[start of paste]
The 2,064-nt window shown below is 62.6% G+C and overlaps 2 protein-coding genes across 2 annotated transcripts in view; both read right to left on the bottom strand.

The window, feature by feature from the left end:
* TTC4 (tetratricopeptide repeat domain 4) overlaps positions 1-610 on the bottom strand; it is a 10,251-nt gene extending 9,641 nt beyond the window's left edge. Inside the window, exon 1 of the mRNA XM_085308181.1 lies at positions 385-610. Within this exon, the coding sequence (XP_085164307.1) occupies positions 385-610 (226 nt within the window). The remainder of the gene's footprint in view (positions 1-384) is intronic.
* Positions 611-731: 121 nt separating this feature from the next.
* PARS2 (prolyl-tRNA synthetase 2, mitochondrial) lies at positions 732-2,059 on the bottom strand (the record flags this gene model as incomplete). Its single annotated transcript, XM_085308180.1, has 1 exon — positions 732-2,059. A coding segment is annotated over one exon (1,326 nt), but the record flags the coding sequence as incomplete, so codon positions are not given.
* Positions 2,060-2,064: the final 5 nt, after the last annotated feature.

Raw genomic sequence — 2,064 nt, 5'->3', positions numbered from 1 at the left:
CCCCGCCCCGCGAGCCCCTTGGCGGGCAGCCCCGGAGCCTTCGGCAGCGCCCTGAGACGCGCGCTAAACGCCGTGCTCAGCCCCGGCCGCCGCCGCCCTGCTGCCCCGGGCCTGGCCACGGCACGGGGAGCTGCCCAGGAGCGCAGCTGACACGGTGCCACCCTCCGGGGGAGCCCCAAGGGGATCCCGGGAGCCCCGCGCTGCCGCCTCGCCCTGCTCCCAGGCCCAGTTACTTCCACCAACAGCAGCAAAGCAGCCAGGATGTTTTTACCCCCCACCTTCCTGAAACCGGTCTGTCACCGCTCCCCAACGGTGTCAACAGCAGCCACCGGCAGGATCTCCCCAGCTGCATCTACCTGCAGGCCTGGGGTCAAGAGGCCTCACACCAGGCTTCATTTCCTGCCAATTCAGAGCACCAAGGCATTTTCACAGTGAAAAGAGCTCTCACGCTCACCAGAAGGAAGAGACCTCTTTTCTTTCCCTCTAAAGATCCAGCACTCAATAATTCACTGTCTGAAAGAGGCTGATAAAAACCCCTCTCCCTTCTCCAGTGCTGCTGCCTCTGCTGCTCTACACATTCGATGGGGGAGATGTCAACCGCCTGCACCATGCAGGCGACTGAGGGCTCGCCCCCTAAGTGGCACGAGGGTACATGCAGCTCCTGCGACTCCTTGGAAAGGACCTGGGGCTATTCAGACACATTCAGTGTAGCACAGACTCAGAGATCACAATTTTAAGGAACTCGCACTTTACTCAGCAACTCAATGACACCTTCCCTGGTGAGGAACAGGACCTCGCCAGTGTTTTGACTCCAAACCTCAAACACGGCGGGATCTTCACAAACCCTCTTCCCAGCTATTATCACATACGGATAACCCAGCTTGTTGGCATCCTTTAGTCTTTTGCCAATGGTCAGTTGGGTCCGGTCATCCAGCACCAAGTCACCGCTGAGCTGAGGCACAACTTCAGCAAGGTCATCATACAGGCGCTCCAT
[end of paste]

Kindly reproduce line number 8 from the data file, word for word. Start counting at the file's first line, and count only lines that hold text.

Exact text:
CCCCGCCCCGCGAGCCCCTTGGCGGGCAGCCCCGGAGCCTTCGGCAGCGCCCTGAGACGCGCGCTAAACGCCGTGCTCAGCCCCGGCCGCCGCCGCCCTGCTGCCCCGGGCCTGGCCACGGCACGGGGAGCTGCCCAGGAGCGCAGCTGACACGGTGCCACCCTCCGGGGGAGCCCCAAGGGGATCCCGGGAGCCCCGCGCTGCCGCCTCGCCCTGCTCCCAGGCCCAGTTACTTCCACCAACAGCAGCAAAGCAGCCAGGATGTTTTTACCCCCCACCTTCCTGAAACCGGTCTGTCACCGCTCCCCAACGGTGTCAACAGCAGCCACCGGCAGGATCTCCCCAGCTGCATCTACCTGCAGGCCTGGGGTCAAGAGGCCTCACACCAGGCTTCATTTCCTGCCAATTCAGAGCACCAAGGCATTTTCACAGTGAAAAGAGCTCTCACGCTCACCAGAAGGAAGAGACCTCTTTTCTTTCCCTCTAAAGATCCAGCACTCAATAATTCACTGTCTGAAAGAGGCTGATAAAAACCCCTCTCCCTTCTCCAGTGCTGCTGCCTCTGCTGCTCTACACATTCGATGGGGGAGATGTCAACCGCCTGCACCATGCAGGCGACTGAGGGCTCGCCCCCTAAGTGGCACGAGGGTACATGCAGCTCCTGCGACTCCTTGGAAAGGACCTGGGGCTATTCAGACACATTCAGTGTAGCACAGACTCAGAGATCACAATTTTAAGGAACTCGCACTTTACTCAGCAACTCAATGACACCTTCCCTGGTGAGGAACAGGACCTCGCCAGTGTTTTGACTCCAAACCTCAAACACGGCGGGATCTTCACAAACCCTCTTCCCAGCTATTATCACATACGGATAACCCAGCTTGTTGGCATCCTTTAGTCTTTTGCCAATGGTCAGTTGGGTCCGGTCATCCAGCACCAAGTCACCGCTGAGCTGAGGCACAACTTCAGCAAGGTCATCATACAGGCGCTCCAT